The Essence of Adolescence

National Post, January 4, 2006

Michael Cera is awkward. When we meet at a Swiss Chalet near his home in Brampton, Ont., he says hi three times in the first minute, shuffling in his seat. Within a few minutes, he settles in with a chocolate milk and begins chatting excitedly about George Michael Bluth, the character he plays on Arrested Development, the critically adored and perpetually beleaguered Fox sitcom, which airs on Global in Canada.

Now in the midst of a make- or-break third season, the fate of the show is, as per usual, unclear. Low ratings prompted Fox to cut this season’s run from 22 to 13 episodes, and renewal looks unlikely, though the possibility of being rescued by U.S. cable channel Showtime has been floated.

On the show, George Michael is a naive and earnest teen, often bewildered by his extended family — all of whom live together following the collapse of the family’s home-development empire. Cera plays the character flawlessly; his awkward mannerisms and palpable discomfort are triumphs of comedic timing, though perhaps not entirely an act.

The real Cera is much cooler, of course; he wouldn’t be caught dead in the gaudy vintage shirts that George Michael wears, a relic of creator Mitchell Hurwitz’s childhood wardrobe (though Cera says they help his acting: “With the clothes I wear, it’s very easy to be self-conscious”). And while George Michael’s palms sweat when he talks to Maeby Funke, his cute female cousin, Cera holds his own on the Ron Howard-produced program that’s won six Emmys, including Outstanding Comedy Series in 2004.

Cera started doing commercials when he was eight; his first role was an unpaid gig for Tim Horton’s Summer Camps, followed by a spot in a Pillsbury ad, among others.

But the next year, he auditioned for 200 commercials consecutively without landing a role. As well, the commute from Brampton to Toronto — over an hour in traffic — was taking its toll on Cera and his mother, Linda, who worked at the time as a babysitter. “It’s discouraging,” Cera says. “Commercial producers want you to be really hammy. Finally I said, ‘Can we not go for commercials anymore?’ ”

Cera began to land roles in made-for-TV movies, as well as a few Hollywood features (he was a young Chuck Barris in Confessions of a Dangerous Mind). At 12, he landed a year-long, regular role on the YTV series I Was a 6th Grade Alien. In the summer of 2001, Cera saw the Arrested Development script. “George Michael’s character was so appealing,” he recalls. “Even making a tape, reading the lines with my mom, was so much fun.” Cera flew to L.A., where he auditioned alongside Alia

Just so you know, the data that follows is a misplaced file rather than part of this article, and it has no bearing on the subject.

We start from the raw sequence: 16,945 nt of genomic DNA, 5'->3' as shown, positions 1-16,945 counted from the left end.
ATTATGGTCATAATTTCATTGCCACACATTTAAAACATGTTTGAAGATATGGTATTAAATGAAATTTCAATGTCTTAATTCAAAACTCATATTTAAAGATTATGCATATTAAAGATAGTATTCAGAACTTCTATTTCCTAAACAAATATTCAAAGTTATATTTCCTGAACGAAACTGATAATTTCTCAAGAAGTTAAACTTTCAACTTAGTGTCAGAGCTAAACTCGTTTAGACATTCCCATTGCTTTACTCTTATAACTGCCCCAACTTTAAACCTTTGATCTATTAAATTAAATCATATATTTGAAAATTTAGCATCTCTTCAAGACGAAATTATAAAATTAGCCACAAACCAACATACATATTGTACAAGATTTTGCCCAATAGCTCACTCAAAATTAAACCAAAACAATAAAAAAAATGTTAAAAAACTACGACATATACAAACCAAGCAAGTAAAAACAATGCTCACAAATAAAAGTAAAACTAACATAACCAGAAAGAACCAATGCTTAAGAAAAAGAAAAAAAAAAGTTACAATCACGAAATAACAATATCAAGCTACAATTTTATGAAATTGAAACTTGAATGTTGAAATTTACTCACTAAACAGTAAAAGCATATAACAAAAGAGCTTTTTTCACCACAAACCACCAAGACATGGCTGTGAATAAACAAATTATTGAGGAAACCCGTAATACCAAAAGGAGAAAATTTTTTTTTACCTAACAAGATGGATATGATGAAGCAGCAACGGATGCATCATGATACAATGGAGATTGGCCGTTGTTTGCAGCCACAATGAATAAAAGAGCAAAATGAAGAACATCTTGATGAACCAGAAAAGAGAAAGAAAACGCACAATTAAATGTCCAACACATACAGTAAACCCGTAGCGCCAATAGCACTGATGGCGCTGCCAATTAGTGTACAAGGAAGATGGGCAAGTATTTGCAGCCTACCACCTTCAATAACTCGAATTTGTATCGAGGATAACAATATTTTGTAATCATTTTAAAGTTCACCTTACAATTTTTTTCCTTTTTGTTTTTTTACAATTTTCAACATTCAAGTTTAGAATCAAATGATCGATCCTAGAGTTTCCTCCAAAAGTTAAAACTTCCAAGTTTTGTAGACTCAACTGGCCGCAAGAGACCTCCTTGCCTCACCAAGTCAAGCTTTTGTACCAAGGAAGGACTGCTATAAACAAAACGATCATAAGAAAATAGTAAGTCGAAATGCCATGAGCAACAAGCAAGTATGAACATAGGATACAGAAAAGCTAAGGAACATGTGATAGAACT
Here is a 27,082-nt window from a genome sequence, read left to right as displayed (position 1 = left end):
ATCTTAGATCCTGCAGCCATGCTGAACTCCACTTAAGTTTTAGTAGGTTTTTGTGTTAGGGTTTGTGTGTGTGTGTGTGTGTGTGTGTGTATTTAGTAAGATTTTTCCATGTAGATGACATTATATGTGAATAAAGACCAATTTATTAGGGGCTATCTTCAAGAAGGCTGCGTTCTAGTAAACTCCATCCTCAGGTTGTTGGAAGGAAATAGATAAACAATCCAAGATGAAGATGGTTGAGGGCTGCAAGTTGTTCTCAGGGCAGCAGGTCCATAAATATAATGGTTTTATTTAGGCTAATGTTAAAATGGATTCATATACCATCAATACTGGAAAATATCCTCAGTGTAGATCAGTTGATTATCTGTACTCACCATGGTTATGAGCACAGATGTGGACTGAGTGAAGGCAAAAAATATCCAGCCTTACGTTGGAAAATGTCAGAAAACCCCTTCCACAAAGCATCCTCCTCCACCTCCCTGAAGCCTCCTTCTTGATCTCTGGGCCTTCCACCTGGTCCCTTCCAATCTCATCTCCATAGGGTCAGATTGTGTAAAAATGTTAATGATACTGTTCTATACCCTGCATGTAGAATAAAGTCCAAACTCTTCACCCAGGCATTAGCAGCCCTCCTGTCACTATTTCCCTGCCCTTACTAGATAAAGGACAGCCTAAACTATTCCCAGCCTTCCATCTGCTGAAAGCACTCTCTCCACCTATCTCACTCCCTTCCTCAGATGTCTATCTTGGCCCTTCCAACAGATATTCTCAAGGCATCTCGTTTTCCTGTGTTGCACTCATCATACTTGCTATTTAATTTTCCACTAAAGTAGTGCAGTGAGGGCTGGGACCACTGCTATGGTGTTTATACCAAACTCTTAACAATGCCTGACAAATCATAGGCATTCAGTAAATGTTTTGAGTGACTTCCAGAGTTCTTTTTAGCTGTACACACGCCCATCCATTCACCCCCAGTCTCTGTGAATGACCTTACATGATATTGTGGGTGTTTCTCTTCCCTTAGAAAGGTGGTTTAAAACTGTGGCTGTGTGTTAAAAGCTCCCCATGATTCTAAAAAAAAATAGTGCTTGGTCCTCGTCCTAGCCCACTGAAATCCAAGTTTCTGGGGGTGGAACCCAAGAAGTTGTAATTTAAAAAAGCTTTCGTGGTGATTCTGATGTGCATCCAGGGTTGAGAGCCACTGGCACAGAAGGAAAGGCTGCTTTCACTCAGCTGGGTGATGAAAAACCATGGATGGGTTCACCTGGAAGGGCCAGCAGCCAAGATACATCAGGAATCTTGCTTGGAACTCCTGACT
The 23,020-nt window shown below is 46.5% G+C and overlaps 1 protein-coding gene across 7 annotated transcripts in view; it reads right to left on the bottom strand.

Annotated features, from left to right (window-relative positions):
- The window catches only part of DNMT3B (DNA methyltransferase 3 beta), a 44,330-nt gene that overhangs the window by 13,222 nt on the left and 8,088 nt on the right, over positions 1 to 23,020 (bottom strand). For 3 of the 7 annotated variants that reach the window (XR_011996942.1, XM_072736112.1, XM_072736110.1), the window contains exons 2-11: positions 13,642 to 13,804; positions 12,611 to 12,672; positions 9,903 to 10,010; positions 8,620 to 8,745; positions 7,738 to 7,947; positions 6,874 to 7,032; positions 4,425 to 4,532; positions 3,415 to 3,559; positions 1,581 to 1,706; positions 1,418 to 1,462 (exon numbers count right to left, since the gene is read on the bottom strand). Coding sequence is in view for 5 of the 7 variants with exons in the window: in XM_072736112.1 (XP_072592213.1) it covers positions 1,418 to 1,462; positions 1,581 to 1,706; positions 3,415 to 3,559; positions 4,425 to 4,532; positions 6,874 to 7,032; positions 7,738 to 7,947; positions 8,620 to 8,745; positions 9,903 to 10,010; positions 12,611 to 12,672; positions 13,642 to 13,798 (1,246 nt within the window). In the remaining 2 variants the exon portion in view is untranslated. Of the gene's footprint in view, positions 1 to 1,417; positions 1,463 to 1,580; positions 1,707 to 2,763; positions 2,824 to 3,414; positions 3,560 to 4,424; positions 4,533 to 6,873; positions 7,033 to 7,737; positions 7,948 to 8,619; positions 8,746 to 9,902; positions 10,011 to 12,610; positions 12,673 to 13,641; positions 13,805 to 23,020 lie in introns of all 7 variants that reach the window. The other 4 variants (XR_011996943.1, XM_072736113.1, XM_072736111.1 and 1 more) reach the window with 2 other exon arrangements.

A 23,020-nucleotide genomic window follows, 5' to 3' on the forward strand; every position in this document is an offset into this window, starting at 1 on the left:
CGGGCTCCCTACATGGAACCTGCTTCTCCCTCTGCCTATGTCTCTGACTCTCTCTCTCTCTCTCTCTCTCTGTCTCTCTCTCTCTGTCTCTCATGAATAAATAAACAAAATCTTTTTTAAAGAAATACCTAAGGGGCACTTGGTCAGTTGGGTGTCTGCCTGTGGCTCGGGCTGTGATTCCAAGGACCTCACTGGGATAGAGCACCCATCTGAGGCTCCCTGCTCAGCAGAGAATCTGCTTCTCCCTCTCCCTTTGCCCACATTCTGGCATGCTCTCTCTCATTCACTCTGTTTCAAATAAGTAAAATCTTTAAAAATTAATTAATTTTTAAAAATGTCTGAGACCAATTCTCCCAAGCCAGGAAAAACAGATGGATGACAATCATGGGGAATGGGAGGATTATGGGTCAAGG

Shawkat, who plays Maeby; both nailed the roles, becoming the first two characters cast.

For Cera, whose favourite TV shows include The Office, Family Guy and Wheel of Fortune, the role was more than just a Hollywood break. “I’m glad I get to play a more humble, passive character,” he says. “It’s fun playing a part that’s not a smart-ass kid. I like how George Michael doesn’t know how to react to his family, but doesn’t want to show that he’s weirded out.”

When he began on the show, Cera was enrolled in Grade 9 at Brampton’s Heart Lake Secondary, working in L.A. from March to August. Now, he does about three hours of school work a day online. “You think, ‘Oh, I’m not in high school.’ But doing the show is such an amazing experience.”

Cera works closely with comedian David Cross, who plays his uncle, Tobias Funke, and says, “I try to study him. He’s always thinking.” No doubt, Cera values talent over celebrity. On a press junket to New York, he and Shawkat, mothers in tow, attended a party hosted by Wilmer Valderrama, the hard-partying actor who plays Fez on That ’70s Show. Cera, who abstains from smoking, drinking and drugs, recalls entering “a big gymnasium, and the music was so loud. That guy who played Pedro on Napoleon Dynamite was posing for pictures. It was not my thing.” Does Cera ever like to party? “If by party you mean play poker with a few guys and watch a movie, yeah.” Amazingly, Cera remains single. “All the talk you hear about girls throwing themselves at you once you get a show: It’s not true.” As for co-star Shawkat, Cera insists, “she’s like a sister.”

Since joining Arrested Development, Cera has splurged once, buying a Martin Acoustic guitar for around $1,000. Most of his earnings — Cera doesn’t know how much (“It’s something in the thousands, nothing ridiculous”) — go into a state-regulated fund  that he can access in April, when he turns 18. His family lives comfortably off his Sicilian father Luigi’s salary as a Xerox technician, a job he’s held for more than 20 years.

Cera’s appreciation of Arrested Development is unabashed — he is effusive about the quality of writing and hopes “they don’t dumb it down to try to grab a few more viewers” — but he’s already taking the long view of his career.

“I’m looking forward to my old age,” he says. “To maybe being like Larry David and having enough respect to do whatever you want creatively.”

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